Jump to content

Where do cyclists cross lordship lane safely?


Jakido

Recommended Posts

Where do people recommend is a good place to cross lordship lane for kids on bikes? Struggling to find anywhere that isn?t too busy, or which isn?t a pedestrian only crossing. I need somewhere between a goose Green and the Plough ideallyZ
Link to comment
Share on other sites

Crossing Lordship on a bike with kids isn't great at the moment - would definitely recommend a pedestrian crossing. Would be nice if there were some cycle crossings but without a safe mapped network to link to then its not so helpful. Some of the new road layouts around the Elephant are nice for this where there is a cycle section of the zebra crossing - also Norwood Road has one where Rosendale Road cycle lane meets it - but in both scenarios there is somewhere defined to cycle beyond the crossing.
Link to comment
Share on other sites

I expect that many reasonable motorists would allow kids to cross, I certainly would if I saw someone having problems. The bikeability courses will both help build confidence and get youngsters to communicate with drivers eg by getting eye contact. Drivers should not be exceeding 20mph.
Link to comment
Share on other sites

There wouldn't be so much traffic on lordship lane if the council didnt close the roads as now the cars have no choice but to cause mayhem on lordship lane...

As for crossing the road as others have said the safest way is by using the crossings available cars will stop at them when lights are red or people are crossing it's only cyclists that continue to ride through red lights and crossings when people are crossing..

Link to comment
Share on other sites

Please don't encroach on pedestrian/wheelchair space by just "nipping onto the pavement" to cycle over the crossing. It takes an extra ten seconds to dismount, push bike, and remount. I am all in favour of cycle lanes, where needed and not duplicatory with bus lanes, etc., but I also think pedestrians need a space for their feet or wheels.
Link to comment
Share on other sites

Nigello Wrote:

-------------------------------------------------------

> Please don't encroach on pedestrian/wheelchair

> space by just "nipping onto the pavement" to cycle

> over the crossing. It takes an extra ten seconds

> to dismount, push bike, and remount. I am all in

> favour of cycle lanes, where needed and not

> duplicatory with bus lanes, etc., but I also think

> pedestrians need a space for their feet or wheels.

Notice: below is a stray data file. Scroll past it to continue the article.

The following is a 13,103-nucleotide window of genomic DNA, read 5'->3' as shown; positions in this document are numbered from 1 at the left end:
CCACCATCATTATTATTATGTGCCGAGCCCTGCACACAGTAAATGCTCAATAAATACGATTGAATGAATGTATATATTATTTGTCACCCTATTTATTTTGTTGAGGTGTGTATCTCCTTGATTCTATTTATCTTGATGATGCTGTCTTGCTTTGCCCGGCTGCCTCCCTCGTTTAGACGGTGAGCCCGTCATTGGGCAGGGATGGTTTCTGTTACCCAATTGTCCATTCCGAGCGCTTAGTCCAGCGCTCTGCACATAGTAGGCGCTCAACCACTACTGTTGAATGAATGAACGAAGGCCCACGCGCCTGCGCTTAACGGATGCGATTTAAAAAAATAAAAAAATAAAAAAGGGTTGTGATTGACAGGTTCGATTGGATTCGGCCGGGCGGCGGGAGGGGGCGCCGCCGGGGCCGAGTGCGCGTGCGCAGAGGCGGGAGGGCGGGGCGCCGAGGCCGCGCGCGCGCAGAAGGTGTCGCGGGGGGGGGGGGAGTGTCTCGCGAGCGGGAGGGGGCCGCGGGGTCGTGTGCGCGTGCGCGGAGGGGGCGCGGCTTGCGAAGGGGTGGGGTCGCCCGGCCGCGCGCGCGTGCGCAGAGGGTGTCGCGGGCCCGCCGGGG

Totally agree with Nigello

Link to comment
Share on other sites

You can?t have it both ways obvs.

If you use a PEDESTRIAN crossing, use it like a pedestrian, not as an 8 yard cycle Lane.


Jakido Wrote:

-------------------------------------------------------

> The problem I find with the crossing at the

> pedestrian crossings is you the end up having to

> walk/

> cycle on the pavement, which isn?t ideal.

Link to comment
Share on other sites

If not getting off and pushing across a pedestrian crossing, I?d say that the easiest access is to turn right out of Whatley and then down Blackwater. The pelican crossing gives you the opportunity to move out onto a clear road (and if there?s no-one there to activate it you can hop off your bike and press the button yourself.


I can?t think of another point where there?s a light activated crossing close enough to a junction, or that doesn?t have traffic approaching from another road. You could also turn left out of Whateley but that has the added complication of the bus stop and cars being released by the lights coming up behind you as you wait to turn right into Melbourne. Probably the safest place to cross over in the other direction though.

Link to comment
Share on other sites

Agree. Obviously shouldn?t cycle on the pavement. I suppose the particular challenge with most of the pedestrian crossings, eg opposite the coop, foxtons, near heber road junction is you can?t just get back on your bike straight away, you have to walk quite a bit of pavement before you can start cycling again if you?re going in the opposite direction to the traffic.
Link to comment
Share on other sites

Goodness, how many times would you suddenly need to change sides on LL with your children? If shopping why not tether your bikes and walk? If not shopping, then unclear why you cannot use pedestrian crossings along with everyone else?



hammerman Wrote:

-------------------------------------------------------

> But there were only horse and carts in Victorian

> days.

>

> Things have changed and if you want to cycle with

> your children along busy roads and suddenly change

> sides you will have to either signal to change

> lanes or use crossings.

Link to comment
Share on other sites

Create an account or sign in to comment

You need to be a member in order to leave a comment

Create an account

Sign up for a new account in our community. It's easy!

Register a new account

Sign in

Already have an account? Sign in here.

Sign In Now
  • Latest Discussions

    • When I watch the clouds from my window they quite often appear like very slow-moving lines of vehicles on a multi-lane highway, gradually edging forward. So I was rather doubtful when I just now saw them creep forward a very small amount, pause a short while, and then make a small reverse, more or less back to the point they'd advanced from.  Another pause, and then the same repeated.  And again and again.   More perhaps like a small moored boat, being blown by the wind.  I don't at this moment remember seeing anything quite like that before, at least for it to seem so memorable, though possibly i have, and forgotten. I doubt it's peculiar to Dulwich, but Dulwich is where I happen to be, and it is nature.  So hello clouds.  
    • Looking for single mattresses. Thanks 
Home
Events
Sign In

Sign In



Or sign in with one of these services

Search
×
    Search In
×
×
  • Create New...